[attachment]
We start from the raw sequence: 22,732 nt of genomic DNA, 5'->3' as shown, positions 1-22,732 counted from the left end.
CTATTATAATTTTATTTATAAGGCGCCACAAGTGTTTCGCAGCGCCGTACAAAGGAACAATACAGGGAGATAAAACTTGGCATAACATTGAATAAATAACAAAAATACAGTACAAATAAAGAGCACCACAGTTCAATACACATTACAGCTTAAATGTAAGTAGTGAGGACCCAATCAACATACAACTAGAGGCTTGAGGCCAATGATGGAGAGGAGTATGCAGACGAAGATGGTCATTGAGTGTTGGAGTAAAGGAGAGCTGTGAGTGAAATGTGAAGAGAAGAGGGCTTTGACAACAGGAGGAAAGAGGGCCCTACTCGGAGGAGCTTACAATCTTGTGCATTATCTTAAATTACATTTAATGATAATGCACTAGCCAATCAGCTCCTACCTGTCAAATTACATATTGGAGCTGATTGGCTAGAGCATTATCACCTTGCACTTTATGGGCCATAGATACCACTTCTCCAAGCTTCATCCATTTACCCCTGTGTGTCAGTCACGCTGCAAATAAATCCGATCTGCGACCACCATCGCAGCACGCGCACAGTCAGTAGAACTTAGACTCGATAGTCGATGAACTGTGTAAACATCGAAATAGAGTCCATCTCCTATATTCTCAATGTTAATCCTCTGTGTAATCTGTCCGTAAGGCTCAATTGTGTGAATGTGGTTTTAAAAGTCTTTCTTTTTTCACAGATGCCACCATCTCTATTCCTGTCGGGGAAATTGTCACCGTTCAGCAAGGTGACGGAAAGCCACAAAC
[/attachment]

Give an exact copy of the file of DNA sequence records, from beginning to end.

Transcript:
We start from the raw sequence: 22,732 nt of genomic DNA, 5'->3' as shown, positions 1-22,732 counted from the left end.
CTATTATAATTTTATTTATAAGGCGCCACAAGTGTTTCGCAGCGCCGTACAAAGGAACAATACAGGGAGATAAAACTTGGCATAACATTGAATAAATAACAAAAATACAGTACAAATAAAGAGCACCACAGTTCAATACACATTACAGCTTAAATGTAAGTAGTGAGGACCCAATCAACATACAACTAGAGGCTTGAGGCCAATGATGGAGAGGAGTATGCAGACGAAGATGGTCATTGAGTGTTGGAGTAAAGGAGAGCTGTGAGTGAAATGTGAAGAGAAGAGGGCTTTGACAACAGGAGGAAAGAGGGCCCTACTCGGAGGAGCTTACAATCTTGTGCATTATCTTAAATTACATTTAATGATAATGCACTAGCCAATCAGCTCCTACCTGTCAAATTACATATTGGAGCTGATTGGCTAGAGCATTATCACCTTGCACTTTATGGGCCATAGATACCACTTCTCCAAGCTTCATCCATTTACCCCTGTGTGTCAGTCACGCTGCAAATAAATCCGATCTGCGACCACCATCGCAGCACGCGCACAGTCAGTAGAACTTAGACTCGATAGTCGATGAACTGTGTAAACATCGAAATAGAGTCCATCTCCTATATTCTCAATGTTAATCCTCTGTGTAATCTGTCCGTAAGGCTCAATTGTGTGAATGTGGTTTTAAAAGTCTTTCTTTTTTCACAGATGCCACCATCTCTATTCCTGTCGGGGAAATTGTCACCGTTCAGCAAGGTGACGGAAAGCCACAAAC